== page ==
• Maarja Kaaristo and Katherine Roycroft, Manchester Metropolitan University
  • Karen Reid, Ulster University


1.4.4 Panel session: Impact in education

Join three research teams to reflect on engaging with parents, teachers, policymakers, professional bodies and beyond. They will share their learnings about collaboration in a way that will not just be useful to educators, but to anyone learning about the value of different scales of collaboration, putting forward positive models of engaging around sensitive topics, or how to navigate a difficult next step together with your partners.

  • Teresa Cremin, The Open University:  From ‘Little C’ to ‘Bigger C’ collaborations: Reflections on a volitional reading impact journey
  • Richard Harris, University of Reading: Working with primary school teachers and parents to develop approaches to normalising LGBTQ+ conversations
  • Alice Tawell and Hilary Emery, University of Oxford: Stepping stones to impact: Reflections from the Excluded Lives project and related research and public policy partnership on reducing school exclusions


1.4.5 Workshop: Navigating Ethics and Responsibility in Knowledge Exchange and Impact

This interactive session looks at the ethical challenges of Knowledge Exchange, Engagement and Impact (KEEI), in particular the ethics surrounding impact. This is a discussion-led workshop which invites participants to share their experiences and thoughts about supporting ethical KEEI work and mitigating negative impact (“Grimpact”) whilst meeting other priorities at the same time.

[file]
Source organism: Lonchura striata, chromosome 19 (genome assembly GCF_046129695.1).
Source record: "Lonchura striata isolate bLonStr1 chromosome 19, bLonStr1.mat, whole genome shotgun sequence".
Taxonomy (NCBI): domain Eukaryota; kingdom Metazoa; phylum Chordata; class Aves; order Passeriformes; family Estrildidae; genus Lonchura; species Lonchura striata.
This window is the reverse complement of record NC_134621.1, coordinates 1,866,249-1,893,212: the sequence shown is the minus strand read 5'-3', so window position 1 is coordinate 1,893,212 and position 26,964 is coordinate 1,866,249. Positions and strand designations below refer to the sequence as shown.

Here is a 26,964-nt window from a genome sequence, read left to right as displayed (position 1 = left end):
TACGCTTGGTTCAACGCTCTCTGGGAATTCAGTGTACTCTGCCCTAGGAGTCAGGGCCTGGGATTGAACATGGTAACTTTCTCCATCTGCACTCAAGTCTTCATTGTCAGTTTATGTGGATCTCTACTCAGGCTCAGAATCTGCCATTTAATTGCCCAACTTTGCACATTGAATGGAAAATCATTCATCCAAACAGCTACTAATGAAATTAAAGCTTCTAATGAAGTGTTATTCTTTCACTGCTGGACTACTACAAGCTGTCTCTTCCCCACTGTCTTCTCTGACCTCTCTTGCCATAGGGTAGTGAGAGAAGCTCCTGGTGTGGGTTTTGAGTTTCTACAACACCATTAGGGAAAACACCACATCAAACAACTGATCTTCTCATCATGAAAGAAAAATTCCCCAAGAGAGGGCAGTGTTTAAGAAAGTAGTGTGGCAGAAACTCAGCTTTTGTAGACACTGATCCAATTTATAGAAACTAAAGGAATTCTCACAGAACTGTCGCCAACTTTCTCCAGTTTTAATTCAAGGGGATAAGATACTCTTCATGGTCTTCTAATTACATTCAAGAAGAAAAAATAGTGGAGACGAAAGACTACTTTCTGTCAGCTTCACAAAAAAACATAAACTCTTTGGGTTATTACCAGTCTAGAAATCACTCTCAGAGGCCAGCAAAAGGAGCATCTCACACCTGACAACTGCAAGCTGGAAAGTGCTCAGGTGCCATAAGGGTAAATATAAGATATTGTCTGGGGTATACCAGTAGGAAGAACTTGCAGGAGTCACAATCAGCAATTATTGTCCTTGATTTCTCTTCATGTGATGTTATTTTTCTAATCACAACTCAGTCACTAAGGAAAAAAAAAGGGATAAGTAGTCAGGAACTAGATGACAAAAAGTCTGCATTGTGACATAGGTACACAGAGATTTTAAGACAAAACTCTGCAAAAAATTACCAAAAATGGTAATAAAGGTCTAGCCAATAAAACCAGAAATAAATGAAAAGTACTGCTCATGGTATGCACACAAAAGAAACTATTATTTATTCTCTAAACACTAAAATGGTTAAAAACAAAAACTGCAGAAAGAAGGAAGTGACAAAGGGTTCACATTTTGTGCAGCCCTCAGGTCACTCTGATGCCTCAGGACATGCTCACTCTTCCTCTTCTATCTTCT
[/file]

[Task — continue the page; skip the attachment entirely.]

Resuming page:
1.4.6 Panel session: Women’s health in the workplace: breaking the silence

Women’s reproductive health still remains a topic that is largely undiscussed and under- supported by many workplaces today, leaving many women facing physical and mental strain with little acknowledgement. In this session, we will hear from two projects that have sought to address this via co-produced reports, toolkits, consultancy and workshops for employers, to provide practical guidance and mentoring to improve workplace cultures.

  • Krystal Wilkinson, Manchester Metropolitan University (online): Women's health in the workplace: impact journey and reflections
  • Katy Schnitzler, The Open University (online): Pregnancy Loss at Work: Creating Impact and Change Beyond Academia

Keynote speech (+livestream) : Mobilising research for social good

Julia Black, President of the British Academy; Strategic Director of Innovation, London School of Economics and Political Science; External Member of the Prudential Regulation Committee of the Bank of England.

Introduced by Heather Viles, University of Oxford.

Following the day’s sessions, guests were invited to the Ruth Deech Building for a variety of social activities, informal networking, and the chance to explore the exhibition.

The afternoon activities included:

  • ASPECT, who hosted a series of activities exploring innovation and commercialisation in SHAPE throughout the afternoon in the Recharge Lounge.
  • OxCo, who hosted a film showing in the Tsuzuki lecture theatre, demonstrating how they help bring social sciences research and impact to life through film.
  • The Confucius Institute from Oxford Brookes University, who offered lessons on how to make an origami jumping frog.
  • The Brick People, bringing research to life with LEGO.